The Chemistry Behind That New Car Smell

The interior of a new car has always ranked high in the pantheon of aromas, taking its rightful place alongside the smell of fresh-cut grass and bread baking in the oven. And now, thanks to a British chemist, a handy infographic reveals the mélange of odiferous compounds that make it possible.

The Chemistry Behind That New Car Smell

Compound Interest, a blog written by Andy Brunning, a chemistry teacher in the UK, specializes in creating graphics that explain the chemical reactions we come across on a day-to-day basis. (Why does catnip drive cats crazy? What's materials give the World Cup ball its bounce?)

His latest exploration of compound molecules is the new car smell:

Several studies have been carried out on 'new car smell', and a large number of volatile organic compounds (VOCs) have been detected during this research. The estimated number of compounds varies wildly: several studies quote in the region of 50-60 volatile organic compounds, with one or two even venturing well over 100. But where do these compounds come from?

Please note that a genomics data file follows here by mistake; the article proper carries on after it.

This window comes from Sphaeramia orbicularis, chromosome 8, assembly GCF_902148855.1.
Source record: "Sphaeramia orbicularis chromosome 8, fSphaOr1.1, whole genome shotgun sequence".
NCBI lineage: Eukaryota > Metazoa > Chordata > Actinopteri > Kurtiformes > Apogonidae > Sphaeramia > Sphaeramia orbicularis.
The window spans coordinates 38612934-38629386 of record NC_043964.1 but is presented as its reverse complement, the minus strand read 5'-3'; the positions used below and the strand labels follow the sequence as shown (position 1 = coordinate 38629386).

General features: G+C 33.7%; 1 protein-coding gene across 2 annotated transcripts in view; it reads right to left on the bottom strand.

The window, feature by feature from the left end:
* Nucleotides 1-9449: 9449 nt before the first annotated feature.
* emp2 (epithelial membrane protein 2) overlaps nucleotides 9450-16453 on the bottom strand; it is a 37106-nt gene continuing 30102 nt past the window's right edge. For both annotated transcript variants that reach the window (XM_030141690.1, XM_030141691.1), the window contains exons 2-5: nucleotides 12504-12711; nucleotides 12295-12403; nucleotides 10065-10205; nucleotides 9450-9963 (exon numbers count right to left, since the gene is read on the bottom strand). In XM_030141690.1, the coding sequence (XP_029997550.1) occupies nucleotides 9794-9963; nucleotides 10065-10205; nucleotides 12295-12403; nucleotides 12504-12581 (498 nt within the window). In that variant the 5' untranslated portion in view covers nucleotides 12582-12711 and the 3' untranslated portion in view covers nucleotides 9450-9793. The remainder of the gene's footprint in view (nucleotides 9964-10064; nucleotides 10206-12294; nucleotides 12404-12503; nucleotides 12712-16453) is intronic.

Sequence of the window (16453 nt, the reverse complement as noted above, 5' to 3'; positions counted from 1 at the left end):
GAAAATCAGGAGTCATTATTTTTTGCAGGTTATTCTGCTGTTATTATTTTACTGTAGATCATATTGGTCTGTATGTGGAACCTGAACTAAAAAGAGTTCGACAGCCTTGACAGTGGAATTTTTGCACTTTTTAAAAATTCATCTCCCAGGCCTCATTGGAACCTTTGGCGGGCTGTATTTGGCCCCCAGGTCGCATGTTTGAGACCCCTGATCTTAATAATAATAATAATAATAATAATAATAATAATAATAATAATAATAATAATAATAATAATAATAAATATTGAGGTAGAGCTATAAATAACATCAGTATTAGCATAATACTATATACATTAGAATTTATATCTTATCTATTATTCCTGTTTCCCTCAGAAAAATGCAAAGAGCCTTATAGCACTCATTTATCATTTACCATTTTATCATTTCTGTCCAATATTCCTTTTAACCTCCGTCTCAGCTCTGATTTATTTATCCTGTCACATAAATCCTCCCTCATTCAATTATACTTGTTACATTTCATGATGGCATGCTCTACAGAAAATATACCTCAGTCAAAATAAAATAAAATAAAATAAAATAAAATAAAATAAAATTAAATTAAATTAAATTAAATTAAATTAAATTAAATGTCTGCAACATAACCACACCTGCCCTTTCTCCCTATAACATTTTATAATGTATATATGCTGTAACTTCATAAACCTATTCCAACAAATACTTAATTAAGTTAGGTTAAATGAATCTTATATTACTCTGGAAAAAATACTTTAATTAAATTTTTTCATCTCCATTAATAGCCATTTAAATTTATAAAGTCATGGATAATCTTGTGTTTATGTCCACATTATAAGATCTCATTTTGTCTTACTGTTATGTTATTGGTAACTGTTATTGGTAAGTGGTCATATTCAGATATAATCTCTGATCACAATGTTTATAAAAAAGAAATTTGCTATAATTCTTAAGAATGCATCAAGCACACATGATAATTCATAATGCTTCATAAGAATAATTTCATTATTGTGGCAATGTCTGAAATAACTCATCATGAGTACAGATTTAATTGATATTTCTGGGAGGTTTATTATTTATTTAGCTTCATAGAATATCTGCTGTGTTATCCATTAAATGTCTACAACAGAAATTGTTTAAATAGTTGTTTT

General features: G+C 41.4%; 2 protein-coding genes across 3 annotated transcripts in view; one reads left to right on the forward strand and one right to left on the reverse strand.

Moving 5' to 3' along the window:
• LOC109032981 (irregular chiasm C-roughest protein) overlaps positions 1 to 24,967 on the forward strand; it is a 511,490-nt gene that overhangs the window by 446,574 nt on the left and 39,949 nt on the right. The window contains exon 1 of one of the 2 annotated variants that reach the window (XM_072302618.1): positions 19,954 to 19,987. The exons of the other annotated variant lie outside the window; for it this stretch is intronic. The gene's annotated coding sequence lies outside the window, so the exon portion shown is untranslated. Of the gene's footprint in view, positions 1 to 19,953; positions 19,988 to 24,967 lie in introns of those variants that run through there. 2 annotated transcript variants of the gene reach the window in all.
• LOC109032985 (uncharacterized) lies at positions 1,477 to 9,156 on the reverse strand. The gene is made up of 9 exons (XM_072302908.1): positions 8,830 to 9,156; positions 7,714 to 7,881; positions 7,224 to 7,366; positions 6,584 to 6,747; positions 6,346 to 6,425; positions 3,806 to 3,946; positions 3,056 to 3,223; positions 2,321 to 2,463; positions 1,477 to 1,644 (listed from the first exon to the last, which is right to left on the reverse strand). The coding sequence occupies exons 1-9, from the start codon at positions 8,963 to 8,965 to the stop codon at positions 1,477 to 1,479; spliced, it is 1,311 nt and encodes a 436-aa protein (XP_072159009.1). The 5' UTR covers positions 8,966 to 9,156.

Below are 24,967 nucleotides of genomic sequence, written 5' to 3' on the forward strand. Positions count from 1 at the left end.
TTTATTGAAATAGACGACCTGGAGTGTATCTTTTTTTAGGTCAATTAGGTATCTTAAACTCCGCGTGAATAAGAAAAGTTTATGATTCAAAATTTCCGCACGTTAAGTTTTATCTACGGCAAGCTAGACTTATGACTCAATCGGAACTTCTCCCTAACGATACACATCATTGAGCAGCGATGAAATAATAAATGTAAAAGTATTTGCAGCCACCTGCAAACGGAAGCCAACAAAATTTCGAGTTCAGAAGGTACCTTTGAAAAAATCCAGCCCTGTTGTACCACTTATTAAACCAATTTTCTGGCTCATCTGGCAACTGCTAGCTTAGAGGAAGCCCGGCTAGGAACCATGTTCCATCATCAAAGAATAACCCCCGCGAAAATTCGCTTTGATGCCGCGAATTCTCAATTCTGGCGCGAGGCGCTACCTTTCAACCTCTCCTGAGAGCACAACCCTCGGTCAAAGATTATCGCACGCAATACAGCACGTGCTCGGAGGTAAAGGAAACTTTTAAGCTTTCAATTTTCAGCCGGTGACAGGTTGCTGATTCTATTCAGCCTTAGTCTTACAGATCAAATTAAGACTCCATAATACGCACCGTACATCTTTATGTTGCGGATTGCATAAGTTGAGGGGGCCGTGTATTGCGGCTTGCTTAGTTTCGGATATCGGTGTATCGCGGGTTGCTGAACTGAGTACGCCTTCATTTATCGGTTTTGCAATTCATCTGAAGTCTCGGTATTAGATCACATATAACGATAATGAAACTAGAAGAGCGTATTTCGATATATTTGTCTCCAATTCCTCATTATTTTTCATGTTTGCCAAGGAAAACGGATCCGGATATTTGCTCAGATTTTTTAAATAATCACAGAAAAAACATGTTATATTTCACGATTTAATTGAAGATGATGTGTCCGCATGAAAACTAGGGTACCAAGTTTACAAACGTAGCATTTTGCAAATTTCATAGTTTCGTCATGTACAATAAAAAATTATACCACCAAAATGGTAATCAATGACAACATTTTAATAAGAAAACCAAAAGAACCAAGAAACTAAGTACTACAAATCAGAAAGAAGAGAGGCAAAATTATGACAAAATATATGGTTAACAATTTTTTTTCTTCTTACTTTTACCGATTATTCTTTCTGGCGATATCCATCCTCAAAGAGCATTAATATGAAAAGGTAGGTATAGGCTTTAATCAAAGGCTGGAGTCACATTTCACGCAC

The majority of the compounds originate from the various parts of the new car. Chemicals used to make carpets, upholstery, plastics and adhesives used in the car can all contribute to the VOCs present via a process known as "off-gassing," by which they release fumes into the atmosphere. The precise compounds will depend on the materials used in manufacture, and so will vary in different brands of car. Additionally, some of these compounds may be odorless, but a large number may contribute in some way to the "new car smell."

Studies are conflicting as to whether these compounds are harmful to human health at the levels present…. however, the worst noted effects are headaches, drowsiness and mild allergic responses—and these can be minimized by ensuring adequate ventilation in very new cars. Even if you sit in your brand new car hyperventilating, you're not going to experience anything worse than this. Car manufacturers are now also actively working to reduce VOC concentrations in new car interiors.

Read more at the Compound Interest blog.